The Society of Editors has joined a new government-backed committee aimed at ensuring the safety of journalists.
The National Committee for the Safety of Journalists held its first meeting today (July 13). The meeting brought together representatives from government, journalism, policing, prosecution services and the civil service working in collaboration to ensure journalists are free from threats and violence.
Minister for Media and Data John Whittingdale (pictured) and Minister for Safeguarding Victoria Atkins co-chair the committee. Today’s meeting also heard from Lord Ahmad of Wimbledon, the Minister of State for the Commonwealth and United Nations.
The committee’s first objective is to develop a National Action Plan which sets out a framework through which the safety of journalists can be ensured and they can be protected from physical harm and threats of violence.
“The UK has been at the forefront of the global campaign for media freedom but it is also essential that we protect the safety of journalists at home,” commented John Whittingdale speaking before the meeting that was held under Chatham House rules.
“The rise in misinformation during the pandemic has highlighted once again the valuable role played by journalists working for reputable news organisations who produce accurate and balanced high-quality journalism.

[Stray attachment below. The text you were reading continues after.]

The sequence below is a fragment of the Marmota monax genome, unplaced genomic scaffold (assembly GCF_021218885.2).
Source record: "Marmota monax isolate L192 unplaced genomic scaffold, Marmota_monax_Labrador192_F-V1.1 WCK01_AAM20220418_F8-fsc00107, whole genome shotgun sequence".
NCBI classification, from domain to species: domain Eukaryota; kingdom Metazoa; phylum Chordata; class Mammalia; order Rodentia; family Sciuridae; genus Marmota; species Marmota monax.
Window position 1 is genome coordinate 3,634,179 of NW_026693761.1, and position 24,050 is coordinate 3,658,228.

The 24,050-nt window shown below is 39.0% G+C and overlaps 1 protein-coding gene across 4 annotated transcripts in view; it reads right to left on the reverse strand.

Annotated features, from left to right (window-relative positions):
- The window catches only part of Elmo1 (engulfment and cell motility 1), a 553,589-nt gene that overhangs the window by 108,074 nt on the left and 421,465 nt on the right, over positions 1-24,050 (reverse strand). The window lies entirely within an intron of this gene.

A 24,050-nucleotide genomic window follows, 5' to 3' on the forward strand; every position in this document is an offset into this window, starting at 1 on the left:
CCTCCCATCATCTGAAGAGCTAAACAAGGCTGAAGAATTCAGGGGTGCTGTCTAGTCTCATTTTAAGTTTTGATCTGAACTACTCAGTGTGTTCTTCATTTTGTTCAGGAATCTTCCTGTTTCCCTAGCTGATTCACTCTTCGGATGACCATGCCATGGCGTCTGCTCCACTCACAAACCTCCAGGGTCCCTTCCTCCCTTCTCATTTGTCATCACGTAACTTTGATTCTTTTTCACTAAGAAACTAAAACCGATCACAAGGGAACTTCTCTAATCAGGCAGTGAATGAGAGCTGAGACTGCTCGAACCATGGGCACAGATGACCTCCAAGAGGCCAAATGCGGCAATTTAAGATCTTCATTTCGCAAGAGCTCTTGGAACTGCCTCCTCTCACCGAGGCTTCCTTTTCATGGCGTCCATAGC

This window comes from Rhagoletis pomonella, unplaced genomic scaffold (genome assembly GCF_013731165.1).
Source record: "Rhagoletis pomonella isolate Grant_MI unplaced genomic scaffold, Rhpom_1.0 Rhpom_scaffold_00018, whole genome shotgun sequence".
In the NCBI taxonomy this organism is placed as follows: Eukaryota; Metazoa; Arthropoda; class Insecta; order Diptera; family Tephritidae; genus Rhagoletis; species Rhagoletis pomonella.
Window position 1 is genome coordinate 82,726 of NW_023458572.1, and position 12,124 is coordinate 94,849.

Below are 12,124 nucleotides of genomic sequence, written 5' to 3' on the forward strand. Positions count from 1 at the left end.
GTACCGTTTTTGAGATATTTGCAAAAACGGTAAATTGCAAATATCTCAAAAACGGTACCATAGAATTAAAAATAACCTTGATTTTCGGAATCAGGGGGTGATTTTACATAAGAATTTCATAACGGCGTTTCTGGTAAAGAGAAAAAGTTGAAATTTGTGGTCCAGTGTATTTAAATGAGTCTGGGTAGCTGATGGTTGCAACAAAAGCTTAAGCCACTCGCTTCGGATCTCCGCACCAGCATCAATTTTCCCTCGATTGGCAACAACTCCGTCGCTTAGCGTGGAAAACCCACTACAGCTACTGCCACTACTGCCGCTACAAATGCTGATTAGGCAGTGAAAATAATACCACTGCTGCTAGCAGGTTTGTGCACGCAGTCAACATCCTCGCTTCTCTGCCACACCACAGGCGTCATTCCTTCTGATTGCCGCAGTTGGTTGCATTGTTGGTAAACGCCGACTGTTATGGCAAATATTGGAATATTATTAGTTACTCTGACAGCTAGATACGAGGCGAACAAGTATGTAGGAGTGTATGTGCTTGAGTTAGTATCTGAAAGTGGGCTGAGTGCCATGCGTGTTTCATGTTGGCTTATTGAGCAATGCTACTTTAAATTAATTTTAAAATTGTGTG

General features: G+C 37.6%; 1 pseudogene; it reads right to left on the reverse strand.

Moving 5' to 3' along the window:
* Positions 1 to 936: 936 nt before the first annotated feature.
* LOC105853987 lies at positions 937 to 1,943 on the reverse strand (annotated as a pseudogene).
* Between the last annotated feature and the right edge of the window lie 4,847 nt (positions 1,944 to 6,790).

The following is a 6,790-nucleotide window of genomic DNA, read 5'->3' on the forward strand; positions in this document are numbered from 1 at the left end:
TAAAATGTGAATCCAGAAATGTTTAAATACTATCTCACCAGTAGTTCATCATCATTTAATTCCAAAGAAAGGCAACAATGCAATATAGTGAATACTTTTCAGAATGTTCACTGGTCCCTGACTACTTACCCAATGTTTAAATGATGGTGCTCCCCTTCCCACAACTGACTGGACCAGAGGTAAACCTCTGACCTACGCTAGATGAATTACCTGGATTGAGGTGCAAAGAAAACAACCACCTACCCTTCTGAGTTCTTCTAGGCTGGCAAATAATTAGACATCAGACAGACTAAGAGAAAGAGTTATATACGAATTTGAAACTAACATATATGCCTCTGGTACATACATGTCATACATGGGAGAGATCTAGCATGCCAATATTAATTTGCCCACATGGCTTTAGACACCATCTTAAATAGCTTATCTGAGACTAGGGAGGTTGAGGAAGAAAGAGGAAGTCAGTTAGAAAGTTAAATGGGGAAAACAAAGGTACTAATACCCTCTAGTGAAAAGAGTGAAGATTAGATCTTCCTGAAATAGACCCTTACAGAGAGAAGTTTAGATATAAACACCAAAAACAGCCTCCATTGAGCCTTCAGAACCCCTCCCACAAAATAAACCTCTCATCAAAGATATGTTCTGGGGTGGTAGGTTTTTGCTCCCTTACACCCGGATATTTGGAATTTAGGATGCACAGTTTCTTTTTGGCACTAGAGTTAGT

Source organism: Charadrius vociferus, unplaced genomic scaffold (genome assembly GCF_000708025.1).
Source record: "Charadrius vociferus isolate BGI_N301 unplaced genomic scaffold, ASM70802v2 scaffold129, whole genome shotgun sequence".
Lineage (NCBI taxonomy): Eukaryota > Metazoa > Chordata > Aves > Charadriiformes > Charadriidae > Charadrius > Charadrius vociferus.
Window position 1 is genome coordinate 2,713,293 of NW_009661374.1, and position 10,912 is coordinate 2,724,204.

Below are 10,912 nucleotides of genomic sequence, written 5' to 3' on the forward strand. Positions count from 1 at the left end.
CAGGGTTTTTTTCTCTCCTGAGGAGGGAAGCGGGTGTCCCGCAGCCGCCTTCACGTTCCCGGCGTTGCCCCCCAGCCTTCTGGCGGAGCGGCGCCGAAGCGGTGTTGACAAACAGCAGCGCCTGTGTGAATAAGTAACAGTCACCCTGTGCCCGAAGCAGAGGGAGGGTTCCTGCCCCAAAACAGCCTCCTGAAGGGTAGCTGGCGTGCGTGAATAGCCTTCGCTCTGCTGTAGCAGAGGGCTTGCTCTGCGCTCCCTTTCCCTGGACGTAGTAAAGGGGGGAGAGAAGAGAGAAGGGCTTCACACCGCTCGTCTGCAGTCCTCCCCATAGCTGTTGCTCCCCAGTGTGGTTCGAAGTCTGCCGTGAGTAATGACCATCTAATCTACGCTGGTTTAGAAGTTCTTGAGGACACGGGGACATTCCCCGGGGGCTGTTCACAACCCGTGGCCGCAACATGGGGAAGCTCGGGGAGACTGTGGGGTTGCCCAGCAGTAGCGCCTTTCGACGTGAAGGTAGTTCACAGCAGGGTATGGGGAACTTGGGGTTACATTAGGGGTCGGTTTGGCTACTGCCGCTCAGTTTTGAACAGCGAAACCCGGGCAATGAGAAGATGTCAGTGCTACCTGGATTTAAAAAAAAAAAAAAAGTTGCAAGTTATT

“We must do all we can to ensure that they can carry this out free from threats and intimidation.”
Representatives from police services across the UK, the Crown Prosecution Service, the press including the BBC, as well as the National Union of Journalists, Reporters Without Borders and the Society of Editors were invited to join committee.
Individual journalists may also be asked to attend on an ad hoc basis to share their experiences.
Society of Editors executive director Ian Murray said the organisation was pleased to be able to support the committee.
“Journalism is not a crime nor is it at odds with society. Indeed it plays an important role in keeping society free, and yet increasingly we see journalists targeted for violence and abuse,” said Murray.
“This committee’s role in pinpointing action to combat this is both welcome and of vital importance.”
The inaugural meeting of the committee comes soon after it was announced four regional publishers were launching an initiative to gauge the scale of the online threats made towards their journalist. Journalists working for Reach Plc, Newsquest, Archant and JPIMedia have been asked to provide evidence of incidents of threats and abuse they have suffered.